Rotary was founded in 1905 by Paul Harris, an attorney who settled in Chicago but found himself without friends or clients—and decided to start meeting with like-minded individuals to find solutions for his community.
While we are sure that Paul Harris didn’t imagine at that time that Rotary would become one of the world’s largest and most influential service organizations, his heart was focused on helping others. Now, over 100 years later after it was founded, Rotary continues to help the world by inspiring people just like YOU to become involved and engaged in a Rotary Club near you.
Here are some interesting facts about Rotary that can help you see how Rotary evolved with the times and adjusted its mission to meet the needs of a changing world:
- First Meeting: Paul Harris held the first Rotary meeting on February 23rd, 1905 with three other members: Gustavus Loehr (a mining engineer), Silvester Schiele (a coal broker), and Hiram Shorey (a merchant tailor). By the end of the year, Rotary Club One had grown to 30 members.
- Origin of the Name: The name Rotary comes from the fact that the meeting rotated from one member’s office to the next, ensuring participants knew about each other’s business and professional classification.
- Establishing its Purpose: In 1911, members of the Rotary Club of Seattle presented The Object of Rotary as a core platform for service and good citizenship as professionals.
- First-Name Basis: Since its formation, Rotary has advocated for the use of first names to address each other, regardless of their education or social status. This fosters an amicable atmosphere without hierarchies related to personal achievement.
- Global Reach: Although originally named National Association of Rotary Club, the name Rotary International was officially adopted in 1922 after new Rotary Clubs were chartered in England and Northern Island.
- Pathways to Service: Rotary’s original four Avenues of Service (Club Service, Vocational Service, Community Service, and International Service) were established in 1924, but were later amended in to a fifth: Youth Service.
- Universal Code of Ethics: Rotarian Herbert J. Taylor initially created The Four-Way Test for his own aluminum company in 1932, hoping to inspire his employees through the financial distress of the Great Depression. Rotary later adopted The Four-Way test as its universal code of ethics in 1943.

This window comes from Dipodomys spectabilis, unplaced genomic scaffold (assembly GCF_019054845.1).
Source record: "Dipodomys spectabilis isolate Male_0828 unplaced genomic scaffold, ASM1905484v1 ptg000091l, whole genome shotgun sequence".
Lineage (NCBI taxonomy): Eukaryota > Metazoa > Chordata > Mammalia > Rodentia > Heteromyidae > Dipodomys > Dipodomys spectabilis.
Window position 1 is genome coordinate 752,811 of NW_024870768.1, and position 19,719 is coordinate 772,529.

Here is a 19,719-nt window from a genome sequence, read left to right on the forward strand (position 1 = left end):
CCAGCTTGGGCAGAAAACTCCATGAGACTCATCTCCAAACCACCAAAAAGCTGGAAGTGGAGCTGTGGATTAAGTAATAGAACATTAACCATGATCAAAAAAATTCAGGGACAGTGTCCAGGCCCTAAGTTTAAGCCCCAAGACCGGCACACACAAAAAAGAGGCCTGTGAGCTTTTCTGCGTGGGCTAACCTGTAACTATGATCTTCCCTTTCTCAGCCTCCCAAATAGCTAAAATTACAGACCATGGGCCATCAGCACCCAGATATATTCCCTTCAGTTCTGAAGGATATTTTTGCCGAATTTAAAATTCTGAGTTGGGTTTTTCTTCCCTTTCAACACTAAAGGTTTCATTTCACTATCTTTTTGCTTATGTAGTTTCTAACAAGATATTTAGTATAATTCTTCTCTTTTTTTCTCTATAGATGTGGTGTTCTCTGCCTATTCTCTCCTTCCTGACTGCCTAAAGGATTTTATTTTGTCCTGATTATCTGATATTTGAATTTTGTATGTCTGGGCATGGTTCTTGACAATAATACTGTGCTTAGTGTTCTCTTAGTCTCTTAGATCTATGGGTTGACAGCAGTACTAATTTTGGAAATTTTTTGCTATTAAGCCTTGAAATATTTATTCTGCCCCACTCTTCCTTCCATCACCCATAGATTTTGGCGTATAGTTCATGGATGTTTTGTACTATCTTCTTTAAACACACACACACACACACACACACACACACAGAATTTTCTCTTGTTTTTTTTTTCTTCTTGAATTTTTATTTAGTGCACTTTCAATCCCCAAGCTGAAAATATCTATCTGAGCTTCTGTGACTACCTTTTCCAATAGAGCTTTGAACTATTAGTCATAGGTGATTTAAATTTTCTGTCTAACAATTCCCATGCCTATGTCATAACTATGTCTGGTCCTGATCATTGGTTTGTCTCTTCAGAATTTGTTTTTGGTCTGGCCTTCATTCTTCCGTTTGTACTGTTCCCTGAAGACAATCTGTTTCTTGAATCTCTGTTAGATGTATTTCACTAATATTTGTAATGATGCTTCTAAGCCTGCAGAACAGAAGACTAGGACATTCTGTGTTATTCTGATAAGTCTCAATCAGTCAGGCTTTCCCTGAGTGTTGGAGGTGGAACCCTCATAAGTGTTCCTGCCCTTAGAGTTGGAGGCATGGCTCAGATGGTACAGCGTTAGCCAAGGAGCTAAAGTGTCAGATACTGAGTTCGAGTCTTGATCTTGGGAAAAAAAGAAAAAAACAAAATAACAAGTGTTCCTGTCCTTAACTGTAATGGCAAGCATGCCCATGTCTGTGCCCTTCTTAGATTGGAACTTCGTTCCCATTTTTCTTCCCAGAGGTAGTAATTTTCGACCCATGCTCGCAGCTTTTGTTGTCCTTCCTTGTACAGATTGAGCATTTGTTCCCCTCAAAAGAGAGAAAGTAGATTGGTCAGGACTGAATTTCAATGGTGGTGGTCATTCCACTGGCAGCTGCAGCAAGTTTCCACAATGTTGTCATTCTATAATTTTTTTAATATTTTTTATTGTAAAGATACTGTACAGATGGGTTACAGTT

- Adopting a Motto: Although it existed in various forms, Rotary’s motto of “Service Above Self” was officially adopted in 1950 as a way to communicate what Rotarian life represents.
- Fighting Polio: It all started in 1979 when a Rotary Club in the Philippines established a service project to vaccinate children in an effort to stop the spread of Polio. Rotary then decided to create the Polio Plus global vaccination initiative in 1985 and later on, in 1988, it joined the United Nations in its Global Polio Eradication Initiative.
- Women in Rotary: Rotary had an all-male membership until 1987, when the organization began accepting women as members. Today, about 30 percent of Rotary’s membership is made up of ladies, many of whom are leading as Presidents, District Governors, Directors, and soon enough, a Rotary International President.
- Rotary’s Areas of Focus include: Peace and Conflict Prevention/Resolution, Disease Prevention and Treatment (including Polio Plus), Water and Sanitation, Maternal and Child Health, Basic Education and Literacy, and Economic and Community Development.
- Writing the Next Chapter: Rotary continues to evolve and its future is yet to be written. We need more People of Action with a desire to make a difference in the world—and you are part of the story we are still writing.
There is still so much work to be done in Rotary’s mission, as well as keeping the spirit of Service Above Self alive in our actions.